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Melissa Mauldin

Fighting the opioid crisis requires strategic communications

Melissa Mauldin | January 11, 2018

In the midst of a public health crisis, people expect and rely on factual and timely information. Our national opioid crisis is a perfect example of the growing need for accurate data and scientifically backed tips and treatment methods.

Most of us go to the web as a first step to find information, making it even more important that top search results provide relevant, factual information.

In a rare move, Google recently began restricting ads served when visitors used the search engine to search for addiction treatment centers. With so many people experiencing the disease of addiction, drug treatment has grown into a $35 billion market. Too many businesses paid for ads to direct those seeking information on recovery centers to their sites. A person typing “drug rehabilitation near me” was directed, in many cases, to businesses with only a tenuous connection to professional drug treatment.

Professionals in the drug treatment field praised Google’s decision, which Google officials made in consultation with recovery experts. Google’s decision followed a story by The Verge explaining how unethical businesses, and even fraudulent enterprises, use AdWords to direct the public to their sites.

The issue highlighted the importance of sharing good, substantiated, public health information to the growing audience. It not only helped remove untrustworthy information from Google searches, but it also removed much of the visual clutter, allowing critical messaging to reach the people who need it.

Recently declared a national public emergency by President Donald Trump, the opioid epidemic represents one of the deadliest public health crises to face the nation, resulting in more than 64,000 deaths—half of which resulted from legally prescribed opioids.

Like any crisis, strategic, timely and effective communication plays a critical role. For decades, public health organizations have long understood medical science and communication are essential to protect the public’s health.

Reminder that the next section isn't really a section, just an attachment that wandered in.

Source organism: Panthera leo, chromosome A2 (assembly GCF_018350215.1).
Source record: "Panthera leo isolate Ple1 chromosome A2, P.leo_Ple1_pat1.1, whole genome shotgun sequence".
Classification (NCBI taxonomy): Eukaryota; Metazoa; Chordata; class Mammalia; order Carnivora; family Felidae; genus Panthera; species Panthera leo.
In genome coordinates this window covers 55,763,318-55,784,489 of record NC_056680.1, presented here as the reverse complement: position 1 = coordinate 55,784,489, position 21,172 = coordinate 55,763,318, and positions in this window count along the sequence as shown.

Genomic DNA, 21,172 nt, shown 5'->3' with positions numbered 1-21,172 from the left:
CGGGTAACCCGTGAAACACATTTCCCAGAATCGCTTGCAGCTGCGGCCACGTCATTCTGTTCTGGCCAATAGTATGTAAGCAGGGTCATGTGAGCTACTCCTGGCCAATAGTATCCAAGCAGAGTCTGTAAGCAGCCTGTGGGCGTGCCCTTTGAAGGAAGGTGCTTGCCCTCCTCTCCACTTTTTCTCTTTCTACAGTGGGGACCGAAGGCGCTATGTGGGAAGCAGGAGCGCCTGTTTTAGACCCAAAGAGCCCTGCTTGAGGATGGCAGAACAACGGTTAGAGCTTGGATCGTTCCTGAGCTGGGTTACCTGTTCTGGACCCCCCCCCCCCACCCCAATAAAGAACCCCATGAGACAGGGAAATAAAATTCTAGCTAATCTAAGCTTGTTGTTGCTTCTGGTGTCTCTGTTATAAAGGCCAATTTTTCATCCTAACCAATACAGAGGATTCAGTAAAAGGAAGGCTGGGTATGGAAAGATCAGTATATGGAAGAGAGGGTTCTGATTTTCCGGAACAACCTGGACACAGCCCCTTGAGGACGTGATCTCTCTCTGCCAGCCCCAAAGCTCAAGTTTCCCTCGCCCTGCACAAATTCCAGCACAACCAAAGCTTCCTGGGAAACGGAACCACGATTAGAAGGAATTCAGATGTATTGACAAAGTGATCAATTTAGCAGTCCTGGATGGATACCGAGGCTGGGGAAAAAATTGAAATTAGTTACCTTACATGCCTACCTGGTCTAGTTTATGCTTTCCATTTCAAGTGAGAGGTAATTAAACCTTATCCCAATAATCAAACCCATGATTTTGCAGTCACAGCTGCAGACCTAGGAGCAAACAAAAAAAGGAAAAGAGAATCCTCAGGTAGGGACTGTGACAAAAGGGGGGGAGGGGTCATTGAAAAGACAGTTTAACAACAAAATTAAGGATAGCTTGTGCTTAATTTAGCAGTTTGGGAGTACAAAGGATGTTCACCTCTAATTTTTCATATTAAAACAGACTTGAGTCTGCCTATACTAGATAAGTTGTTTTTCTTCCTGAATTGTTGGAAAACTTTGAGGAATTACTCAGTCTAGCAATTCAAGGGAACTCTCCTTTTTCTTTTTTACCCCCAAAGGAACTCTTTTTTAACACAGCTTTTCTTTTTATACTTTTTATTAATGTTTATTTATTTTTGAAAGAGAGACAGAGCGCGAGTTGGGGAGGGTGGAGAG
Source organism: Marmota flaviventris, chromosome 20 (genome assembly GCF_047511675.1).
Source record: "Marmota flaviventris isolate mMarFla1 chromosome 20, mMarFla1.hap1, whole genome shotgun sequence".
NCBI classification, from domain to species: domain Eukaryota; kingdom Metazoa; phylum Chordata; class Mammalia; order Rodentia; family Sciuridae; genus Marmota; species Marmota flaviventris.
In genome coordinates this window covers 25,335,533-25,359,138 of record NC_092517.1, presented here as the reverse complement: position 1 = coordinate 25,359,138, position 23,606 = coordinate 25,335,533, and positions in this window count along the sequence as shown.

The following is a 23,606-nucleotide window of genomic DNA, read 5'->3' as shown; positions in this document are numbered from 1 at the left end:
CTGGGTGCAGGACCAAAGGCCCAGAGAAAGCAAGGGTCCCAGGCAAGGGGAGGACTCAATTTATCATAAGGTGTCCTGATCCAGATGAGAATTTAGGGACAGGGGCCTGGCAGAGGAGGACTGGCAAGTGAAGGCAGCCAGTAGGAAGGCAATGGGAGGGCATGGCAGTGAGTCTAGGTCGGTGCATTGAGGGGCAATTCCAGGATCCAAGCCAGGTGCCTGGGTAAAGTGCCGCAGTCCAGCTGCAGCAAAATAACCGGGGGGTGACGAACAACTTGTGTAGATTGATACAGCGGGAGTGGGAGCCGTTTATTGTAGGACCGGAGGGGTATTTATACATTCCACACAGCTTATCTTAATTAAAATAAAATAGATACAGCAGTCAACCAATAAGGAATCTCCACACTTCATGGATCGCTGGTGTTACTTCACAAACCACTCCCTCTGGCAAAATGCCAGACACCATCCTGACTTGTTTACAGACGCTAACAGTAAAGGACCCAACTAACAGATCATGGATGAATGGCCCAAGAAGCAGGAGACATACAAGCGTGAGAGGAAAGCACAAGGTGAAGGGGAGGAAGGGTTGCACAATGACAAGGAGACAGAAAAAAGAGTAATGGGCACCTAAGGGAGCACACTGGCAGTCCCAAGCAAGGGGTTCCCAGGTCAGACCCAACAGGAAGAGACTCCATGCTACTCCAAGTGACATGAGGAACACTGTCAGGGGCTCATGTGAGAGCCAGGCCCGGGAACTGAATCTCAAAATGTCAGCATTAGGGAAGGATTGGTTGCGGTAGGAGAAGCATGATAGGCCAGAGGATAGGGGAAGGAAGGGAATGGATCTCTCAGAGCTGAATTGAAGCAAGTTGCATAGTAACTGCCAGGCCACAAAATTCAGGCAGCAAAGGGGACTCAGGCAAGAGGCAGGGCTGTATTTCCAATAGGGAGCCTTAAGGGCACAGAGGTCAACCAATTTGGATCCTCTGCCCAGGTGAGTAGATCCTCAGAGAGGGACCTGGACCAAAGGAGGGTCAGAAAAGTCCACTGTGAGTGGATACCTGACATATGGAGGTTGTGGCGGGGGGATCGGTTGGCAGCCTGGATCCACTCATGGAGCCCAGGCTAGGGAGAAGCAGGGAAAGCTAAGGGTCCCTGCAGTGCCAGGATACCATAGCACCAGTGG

At A. Bright Idea, our passion, not only for cause marketing, but cause communication, runs deep, particularly when it comes to public health education and treatment on drug and alcohol abuse. Our work with the Drug Enforcement Administration’s annual National Prescription Drug Take Back Day, the National Institute on Drug Abuse and the Bel Air Center for Addictions applies the latest scientific knowledge to our communications and outreach. Those federal and private sector clients recognize getting their message out to the public requires both sound public health science and policies, coupled with effective communication strategies. It is essential to communicate scientific information in ways the public can understand and learn from, helping to make changes in their lives or to help loved ones.

When crafting a message, whether that be public service announcements, editorial columns, speeches or fact sheets, you must understand not only the goal of the message, but the audience. What will make this resonate? How will they respond? What do you want them to do next? How can they take that message and share it further? In some cases, that involves using spokespersons with social media influence, or developing information graphics to demonstrate key data points in a highly visual way, or sharing personal testimonials to help the audience form an emotional understanding or connection.

With the death toll rising from the misuse of opioids, the public needs that partnership of treatment experts and communicators more than ever. We’re proud to support great organizations in the fight and help to educate those in need build stronger communities. Helping people find their way is one of the most emotionally rewarding work we can do.

One thought on “Fighting the opioid crisis requires strategic communications”

  1. Thank you, ABI, for talking about addiction and encouraging more conversations. Medical science, and decades of research have demonstrated that Opioid addiction is a chronic, often relapsing disease that responds to evidence-based treatment – much like hypertension or diabetes. Addiction is not a moral failing or a sign of weakness. Our conversations should respect and support those who’ve sought care, and work to remove the stigma of the disease and its treatments. The National Institutes of Health (NIH), the Centers for Disease Control and Prevention (CDC) and the Substance Abuse and Mental Health Services Administration (SAMHSA) all refer to Medication Assisted Treatment (MAT) as the gold standard of care.
    Opioid addiction is a complex disease that develops overtime, changes the brain and nervous system’s functioning and can lead to death when left untreated. Having conversations about addiction and its treatments, strategic and otherwise, can reduce the barrier of stigma, and help everyone move closer to recovery. I thank ABI for starting this conversation and encourage readers to learn more at http://beforeitstoolate.maryland.gov and at https://www.shatterproof.org.

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